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Invelos Forums->Posts by GSyren Page: 1 2 3 ...11  Previous   Next
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Quoting rdodolak:
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GSyren, ever consider the reverse, an EAN/UPC to ASIN converter?

Just to clarify, while I wrote AsinInfo, DJ Doena wrote ASIN to EAS/UPC Converter, and my program uses DJ's dll that handles the communication with Amazon's API. So my program just provides a slightly more advanced user interface.

Given that both our programs rely on Amazon's API, it seems unlikely that the API will provide better support than Amazon's own websites.
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Topic Replies: 55, Topic Views: 24712
Quoting mediadogg:
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Not sure how to interpret this. If you used some 1 channel discs, then you obviously could find them.  What did I miss?

Simple. I pulled some titles at random, and I made no note of which they were. At the time I wasn't actively looking for single channel mono, but at least one of them happened to have just that. I'm sure I could find some again, but I might have to go through quite a few to find one. And I will if you need it.
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Topic Replies: 47, Topic Views: 381
I was going to say that I do have several 1 channel discs, bur the problem would be to find them.
But now that AiAustria has provided an example maybe I don't have to?
If you need further examples, mediadogg, I can certainly take a look.
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Topic Replies: 47, Topic Views: 381
For what it's worth: All discs I looked at, whether 1 or 2 channels, were identified as AC3 by DVDPca. But that was only maybe half a dozen discs, so that could be just coincidence.

Barring a good way to display channel difference (l-r), it still seems to me that an educated guess is the best way to identify 2-channel mono. Not sure how well that would fare with voters/scanners though.
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Topic Replies: 47, Topic Views: 381
Quoting mediadogg:
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The "it" you are talking about is the amalgamation of the codec being used, and your receiver settings, including manual adjustments (e.g. "balance", or a "mono" switch, or down-mix settings and the list goes on).

That may well be so, but the bottom line is - is listening to the center speaker vs the left/right ones a reliable way to determine if it's mono or stereo. And my understanding is that it is not, if you're looking for a quick determination.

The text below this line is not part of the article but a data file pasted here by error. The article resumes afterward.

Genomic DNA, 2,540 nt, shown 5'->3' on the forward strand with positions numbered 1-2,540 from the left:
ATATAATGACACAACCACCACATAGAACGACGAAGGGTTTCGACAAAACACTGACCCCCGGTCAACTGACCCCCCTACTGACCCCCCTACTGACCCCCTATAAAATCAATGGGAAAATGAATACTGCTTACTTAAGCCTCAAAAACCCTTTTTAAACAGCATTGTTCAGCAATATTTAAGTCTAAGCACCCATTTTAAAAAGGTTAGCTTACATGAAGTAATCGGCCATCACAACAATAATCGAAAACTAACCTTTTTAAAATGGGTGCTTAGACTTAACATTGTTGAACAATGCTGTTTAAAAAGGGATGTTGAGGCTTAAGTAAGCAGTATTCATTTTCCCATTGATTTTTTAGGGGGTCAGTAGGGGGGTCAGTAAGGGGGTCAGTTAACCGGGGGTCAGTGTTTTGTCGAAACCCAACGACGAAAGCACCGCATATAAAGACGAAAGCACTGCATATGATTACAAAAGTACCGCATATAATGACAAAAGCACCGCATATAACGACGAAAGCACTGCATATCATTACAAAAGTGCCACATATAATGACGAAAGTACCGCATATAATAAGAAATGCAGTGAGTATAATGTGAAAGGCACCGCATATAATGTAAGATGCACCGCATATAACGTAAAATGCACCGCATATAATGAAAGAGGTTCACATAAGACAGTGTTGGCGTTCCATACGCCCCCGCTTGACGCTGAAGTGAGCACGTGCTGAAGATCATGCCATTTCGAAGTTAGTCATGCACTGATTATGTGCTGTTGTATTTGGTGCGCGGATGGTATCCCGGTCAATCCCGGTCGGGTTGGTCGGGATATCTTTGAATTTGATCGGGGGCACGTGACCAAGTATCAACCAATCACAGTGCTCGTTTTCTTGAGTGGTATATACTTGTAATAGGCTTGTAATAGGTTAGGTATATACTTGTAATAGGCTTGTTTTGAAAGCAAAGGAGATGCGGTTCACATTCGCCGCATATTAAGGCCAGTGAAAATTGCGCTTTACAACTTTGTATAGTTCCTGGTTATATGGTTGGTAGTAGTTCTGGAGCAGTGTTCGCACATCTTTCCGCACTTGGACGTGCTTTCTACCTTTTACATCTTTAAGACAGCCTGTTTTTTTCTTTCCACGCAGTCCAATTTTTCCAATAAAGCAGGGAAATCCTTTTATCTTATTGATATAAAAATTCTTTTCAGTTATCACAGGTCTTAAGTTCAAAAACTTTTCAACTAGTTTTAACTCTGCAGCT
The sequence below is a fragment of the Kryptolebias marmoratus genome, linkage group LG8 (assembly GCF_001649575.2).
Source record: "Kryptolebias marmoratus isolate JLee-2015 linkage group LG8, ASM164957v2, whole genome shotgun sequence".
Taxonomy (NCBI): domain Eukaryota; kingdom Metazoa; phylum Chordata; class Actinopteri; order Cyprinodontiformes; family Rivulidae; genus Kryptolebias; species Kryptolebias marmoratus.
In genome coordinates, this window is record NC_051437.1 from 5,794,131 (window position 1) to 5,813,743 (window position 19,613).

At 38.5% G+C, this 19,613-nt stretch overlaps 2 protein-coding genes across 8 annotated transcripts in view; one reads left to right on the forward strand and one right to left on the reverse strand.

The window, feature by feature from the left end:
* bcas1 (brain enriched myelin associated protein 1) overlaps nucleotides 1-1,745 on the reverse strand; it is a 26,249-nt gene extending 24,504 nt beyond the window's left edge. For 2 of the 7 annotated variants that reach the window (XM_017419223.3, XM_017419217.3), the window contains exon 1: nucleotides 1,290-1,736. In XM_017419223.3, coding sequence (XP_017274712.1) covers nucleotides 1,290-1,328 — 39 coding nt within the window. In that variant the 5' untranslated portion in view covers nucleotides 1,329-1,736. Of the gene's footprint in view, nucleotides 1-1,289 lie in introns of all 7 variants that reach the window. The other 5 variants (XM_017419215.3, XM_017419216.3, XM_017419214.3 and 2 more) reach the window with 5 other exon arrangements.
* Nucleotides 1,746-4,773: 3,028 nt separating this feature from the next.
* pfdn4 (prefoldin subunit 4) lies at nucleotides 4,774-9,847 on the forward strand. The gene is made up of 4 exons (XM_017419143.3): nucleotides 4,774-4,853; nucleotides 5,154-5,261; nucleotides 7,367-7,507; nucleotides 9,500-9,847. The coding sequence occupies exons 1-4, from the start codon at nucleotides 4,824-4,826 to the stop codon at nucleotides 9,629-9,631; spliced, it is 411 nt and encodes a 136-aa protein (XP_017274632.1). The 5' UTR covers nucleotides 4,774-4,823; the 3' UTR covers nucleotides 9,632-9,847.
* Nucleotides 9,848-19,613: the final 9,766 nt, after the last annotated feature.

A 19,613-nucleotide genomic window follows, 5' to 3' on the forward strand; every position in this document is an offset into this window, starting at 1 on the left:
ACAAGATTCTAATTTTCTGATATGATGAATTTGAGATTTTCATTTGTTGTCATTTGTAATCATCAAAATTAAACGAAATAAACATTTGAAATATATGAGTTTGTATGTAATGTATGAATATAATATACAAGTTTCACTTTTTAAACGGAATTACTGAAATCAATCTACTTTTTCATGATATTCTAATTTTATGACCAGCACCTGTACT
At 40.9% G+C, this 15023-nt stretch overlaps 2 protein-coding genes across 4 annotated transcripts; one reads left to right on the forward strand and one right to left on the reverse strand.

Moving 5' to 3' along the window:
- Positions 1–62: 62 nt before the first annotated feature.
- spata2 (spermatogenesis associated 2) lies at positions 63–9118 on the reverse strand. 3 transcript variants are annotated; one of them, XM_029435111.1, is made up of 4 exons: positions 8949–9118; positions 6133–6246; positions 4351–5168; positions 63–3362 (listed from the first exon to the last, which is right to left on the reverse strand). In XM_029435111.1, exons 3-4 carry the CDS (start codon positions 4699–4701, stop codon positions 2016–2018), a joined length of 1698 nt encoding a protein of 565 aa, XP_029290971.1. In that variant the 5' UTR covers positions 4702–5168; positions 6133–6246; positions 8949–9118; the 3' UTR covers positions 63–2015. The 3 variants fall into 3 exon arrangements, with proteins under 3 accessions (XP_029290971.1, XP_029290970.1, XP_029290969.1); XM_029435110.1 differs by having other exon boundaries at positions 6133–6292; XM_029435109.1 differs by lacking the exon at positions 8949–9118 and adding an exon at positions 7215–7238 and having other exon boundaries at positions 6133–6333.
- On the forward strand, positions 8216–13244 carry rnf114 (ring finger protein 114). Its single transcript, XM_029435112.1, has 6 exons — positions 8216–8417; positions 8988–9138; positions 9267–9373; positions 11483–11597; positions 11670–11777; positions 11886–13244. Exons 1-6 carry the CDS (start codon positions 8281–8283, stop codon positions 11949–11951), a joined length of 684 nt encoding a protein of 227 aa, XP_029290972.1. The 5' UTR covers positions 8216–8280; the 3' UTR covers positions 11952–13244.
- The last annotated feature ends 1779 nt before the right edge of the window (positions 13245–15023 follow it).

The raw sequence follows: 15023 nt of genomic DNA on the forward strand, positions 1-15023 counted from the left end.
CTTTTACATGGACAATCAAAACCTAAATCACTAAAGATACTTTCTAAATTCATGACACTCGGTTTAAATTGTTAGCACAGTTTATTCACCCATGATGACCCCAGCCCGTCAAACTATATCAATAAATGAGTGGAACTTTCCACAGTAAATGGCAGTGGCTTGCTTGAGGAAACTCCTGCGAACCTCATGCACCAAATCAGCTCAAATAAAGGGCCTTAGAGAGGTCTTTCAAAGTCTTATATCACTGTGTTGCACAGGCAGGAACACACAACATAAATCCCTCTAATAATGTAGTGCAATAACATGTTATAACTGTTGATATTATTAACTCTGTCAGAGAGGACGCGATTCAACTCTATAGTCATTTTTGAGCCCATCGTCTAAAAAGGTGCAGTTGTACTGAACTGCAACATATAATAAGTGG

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Topic Replies: 47, Topic Views: 381
Okay, I read up a little bit about Dolby Prologic, and I think I understand it a bit better now. Maybe. Correct me if I'm wrong.

So, if I understand correctly, basically the more similar the two channels are, the more it will send that to the center speaker and correspondingly lower the volume on the left and right speaker. So a mono signlal would play pretty much only in the center speaker. Fine so far.

But - again if I understand correctly - if you have a stereo track where a passage has more or less the same sound in both channels, then this would also be played mainly in the center speaker. Is that right?

So that would more or less sound just like the mono track? And if so, it wouldn't be a very reliable test for mono vs. stereo unless you made sure that you listened to a passage where there was a stronger stereo effect?
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Topic Replies: 47, Topic Views: 381
Quoting AiAustria:
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Quoting GSyren:
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And wouldn't Dolby Prologic Decoding depend on the metadata to know if it is mono or stereo?

No, Dolby Prologic - as its predecessor Dolby Surround - is an upmixing from two (former analogous) channels to four chanels (usually Left, Center, Right, Rear). This works with any source material which has two channels.

But in this case it would downmix two mono channels to one center channel. That sounds iffy to me. How would it determine that it is mono without looking at the metadata?  Comparing the waveforms? What if there is suddenly a bit of noice on one channel? Would it switch to stereo (switching speakers) and then back to mono?

EDIT: See my next post for my better understanding of the issue.
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Topic Replies: 47, Topic Views: 381
Quoting mediadogg:
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what does it mean to (correctly) profile a DVD? To me, that means recording what the DVD metadata says.

Well, I don't agree with that. We should - if at all possible - document the data, not the description.

A difficult question to answer, perhaps, but does 2-channel mono ever have metadata that says mono?

The rules say
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Use the Audio specified on the DVD Cover unless you can verify there is a discrepancy between that and the actual Audio included on the disc.

Surely "actual Audio" is what's on the audio tracks, not what's in the metadata?

If the metadata says that an audio track is in English, but it is actually in French, would you document the metadata or the actual language? (Yes, I have seen that type of error)

The title that said mono on the cover but displayed 2-channel stereo was His Girl Friday (043396267091). I have uploaded the ifo files to our common Dropbox folder.
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Topic Replies: 47, Topic Views: 381
By the way, wouldn't a player like PowerDVD also use the metadata to display its audio information? Isn't that why we see so many profiles with 2-channel stereo where it ought to be mono; people enter what the player tells them?